Corporate Social Responsibility

Corporate social responsibility (CSR) helps organisations to conduct their business in a way that brings them benefits while also benefiting those who are affected by their activities – their many "stakeholders".

CSR has a number of strands: economic, environmental and ethical as well as social. The word "social" is sometimes dropped, leading to CR for corporate responsibility, but the scope remains the same. There are other terms too; all imply a duty or compliance focus. But corporate social responsibility is also about creating opportunities for business in new socially aware markets.

A business needs to satisfy investors of capital, but companies are not just profit-making vessels for shareholders. They have other responsibilities. These include treating employees with respect, limiting damage to the environment, and acting with integrity towards customers. This formula is good for the business and its investors, as well as for society.

Who are the stakeholders?

Stakeholders are any interest group with a direct or indirect stake in the business. They may affect, or be affected by, business operations – i.e. they may either contribute to the success of the business or be impacted (often negatively) by the way the business conducts its trade. The basic list of stakeholders includes:

investors employees customers suppliers the wider community. Beyond this core group, any particular business will have a wider list of stakeholders. They might include:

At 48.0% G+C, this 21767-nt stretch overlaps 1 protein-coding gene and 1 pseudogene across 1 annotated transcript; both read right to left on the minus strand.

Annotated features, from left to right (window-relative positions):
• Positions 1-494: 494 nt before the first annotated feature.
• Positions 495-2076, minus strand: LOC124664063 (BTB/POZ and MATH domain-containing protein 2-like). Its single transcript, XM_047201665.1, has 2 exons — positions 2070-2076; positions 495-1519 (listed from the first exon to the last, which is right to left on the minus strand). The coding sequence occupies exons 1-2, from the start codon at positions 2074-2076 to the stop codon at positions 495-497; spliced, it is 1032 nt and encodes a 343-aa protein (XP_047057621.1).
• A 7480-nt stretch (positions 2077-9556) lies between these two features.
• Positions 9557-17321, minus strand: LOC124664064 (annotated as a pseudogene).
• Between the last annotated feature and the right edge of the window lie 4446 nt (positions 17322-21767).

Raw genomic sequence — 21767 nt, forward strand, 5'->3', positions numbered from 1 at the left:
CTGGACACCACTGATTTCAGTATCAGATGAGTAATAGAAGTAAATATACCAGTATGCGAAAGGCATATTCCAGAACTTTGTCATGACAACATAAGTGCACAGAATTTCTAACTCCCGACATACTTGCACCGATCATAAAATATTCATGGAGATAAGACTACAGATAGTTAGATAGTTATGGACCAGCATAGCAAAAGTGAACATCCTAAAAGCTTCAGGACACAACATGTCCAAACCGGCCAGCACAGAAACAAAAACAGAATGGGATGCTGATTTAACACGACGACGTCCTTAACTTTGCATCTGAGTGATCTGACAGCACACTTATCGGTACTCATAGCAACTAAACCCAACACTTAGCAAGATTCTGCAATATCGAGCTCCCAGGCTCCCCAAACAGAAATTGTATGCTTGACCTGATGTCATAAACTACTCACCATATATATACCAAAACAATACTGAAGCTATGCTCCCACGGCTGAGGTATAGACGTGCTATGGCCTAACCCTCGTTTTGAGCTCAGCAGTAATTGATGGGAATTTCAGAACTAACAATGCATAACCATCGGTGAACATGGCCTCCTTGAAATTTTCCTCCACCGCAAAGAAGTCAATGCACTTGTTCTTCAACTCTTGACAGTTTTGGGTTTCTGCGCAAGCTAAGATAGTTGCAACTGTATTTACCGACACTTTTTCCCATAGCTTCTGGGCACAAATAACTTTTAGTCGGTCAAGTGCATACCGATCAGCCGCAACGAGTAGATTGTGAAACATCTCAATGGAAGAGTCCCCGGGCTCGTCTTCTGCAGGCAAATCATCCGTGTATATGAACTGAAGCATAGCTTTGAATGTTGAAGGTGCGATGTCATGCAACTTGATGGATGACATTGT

industry regulators local media retired staff in receipt of a company pension. All have an interest in how the company behaves. The needs and the potential contribution of such groups are worthy of a company's thoughtful analysis and engagement. Some stakeholders may have their interests represented by pressure groups or other representatives.

Is corporate social responsibility a new idea?

The term is relatively new in management circles, but many of the underpinning ideas and elements have been around for a long time without being called CSR. Making philanthropic donations to charitable causes, for example, has a long tradition. Other elements, such as employee health and safety and fully transparent financial reporting, are well understood and enshrined in law, if not always practised.

What is new is a shift away from a narrow focus on how a company spends its money for social benefit (e.g. making donations) in favour of how a company earns its money (e.g. not exploiting the planet's scarce...

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